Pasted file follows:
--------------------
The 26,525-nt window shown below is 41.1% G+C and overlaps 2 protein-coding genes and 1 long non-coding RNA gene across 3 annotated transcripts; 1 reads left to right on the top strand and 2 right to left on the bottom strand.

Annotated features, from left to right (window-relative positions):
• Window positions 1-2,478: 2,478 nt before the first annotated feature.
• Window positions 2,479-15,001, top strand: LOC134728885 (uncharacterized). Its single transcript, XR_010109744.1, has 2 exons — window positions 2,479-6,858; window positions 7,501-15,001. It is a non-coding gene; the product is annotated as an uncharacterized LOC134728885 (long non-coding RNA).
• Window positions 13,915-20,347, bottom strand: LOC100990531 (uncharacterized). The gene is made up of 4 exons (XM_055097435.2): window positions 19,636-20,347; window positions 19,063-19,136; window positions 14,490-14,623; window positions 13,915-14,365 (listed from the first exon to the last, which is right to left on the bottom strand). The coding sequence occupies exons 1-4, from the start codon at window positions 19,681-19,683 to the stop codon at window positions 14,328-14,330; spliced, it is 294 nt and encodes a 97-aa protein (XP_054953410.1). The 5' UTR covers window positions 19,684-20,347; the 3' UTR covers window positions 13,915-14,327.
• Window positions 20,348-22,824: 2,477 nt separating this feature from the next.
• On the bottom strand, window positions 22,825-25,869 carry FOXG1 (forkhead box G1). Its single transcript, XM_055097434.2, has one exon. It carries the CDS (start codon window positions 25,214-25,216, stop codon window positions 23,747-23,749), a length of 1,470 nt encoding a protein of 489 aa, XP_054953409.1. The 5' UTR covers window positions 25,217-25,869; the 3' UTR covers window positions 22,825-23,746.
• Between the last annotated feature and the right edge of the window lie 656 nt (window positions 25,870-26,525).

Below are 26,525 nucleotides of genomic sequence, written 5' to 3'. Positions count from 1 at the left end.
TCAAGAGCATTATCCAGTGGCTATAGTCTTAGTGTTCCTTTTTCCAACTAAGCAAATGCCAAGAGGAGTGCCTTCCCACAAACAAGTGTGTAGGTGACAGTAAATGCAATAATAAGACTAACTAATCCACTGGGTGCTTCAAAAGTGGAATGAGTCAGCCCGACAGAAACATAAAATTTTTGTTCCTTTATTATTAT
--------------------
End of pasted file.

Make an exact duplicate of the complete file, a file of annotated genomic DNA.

The 26,525-nt window shown below is 41.1% G+C and overlaps 2 protein-coding genes and 1 long non-coding RNA gene across 3 annotated transcripts; 1 reads left to right on the top strand and 2 right to left on the bottom strand.

Annotated features, from left to right (window-relative positions):
• Window positions 1-2,478: 2,478 nt before the first annotated feature.
• Window positions 2,479-15,001, top strand: LOC134728885 (uncharacterized). Its single transcript, XR_010109744.1, has 2 exons — window positions 2,479-6,858; window positions 7,501-15,001. It is a non-coding gene; the product is annotated as an uncharacterized LOC134728885 (long non-coding RNA).
• Window positions 13,915-20,347, bottom strand: LOC100990531 (uncharacterized). The gene is made up of 4 exons (XM_055097435.2): window positions 19,636-20,347; window positions 19,063-19,136; window positions 14,490-14,623; window positions 13,915-14,365 (listed from the first exon to the last, which is right to left on the bottom strand). The coding sequence occupies exons 1-4, from the start codon at window positions 19,681-19,683 to the stop codon at window positions 14,328-14,330; spliced, it is 294 nt and encodes a 97-aa protein (XP_054953410.1). The 5' UTR covers window positions 19,684-20,347; the 3' UTR covers window positions 13,915-14,327.
• Window positions 20,348-22,824: 2,477 nt separating this feature from the next.
• On the bottom strand, window positions 22,825-25,869 carry FOXG1 (forkhead box G1). Its single transcript, XM_055097434.2, has one exon. It carries the CDS (start codon window positions 25,214-25,216, stop codon window positions 23,747-23,749), a length of 1,470 nt encoding a protein of 489 aa, XP_054953409.1. The 5' UTR covers window positions 25,217-25,869; the 3' UTR covers window positions 22,825-23,746.
• Between the last annotated feature and the right edge of the window lie 656 nt (window positions 25,870-26,525).

Below are 26,525 nucleotides of genomic sequence, written 5' to 3'. Positions count from 1 at the left end.
TCAAGAGCATTATCCAGTGGCTATAGTCTTAGTGTTCCTTTTTCCAACTAAGCAAATGCCAAGAGGAGTGCCTTCCCACAAACAAGTGTGTAGGTGACAGTAAATGCAATAATAAGACTAACTAATCCACTGGGTGCTTCAAAAGTGGAATGAGTCAGCCCGACAGAAACATAAAATTTTTGTTCCTTTATTATTAT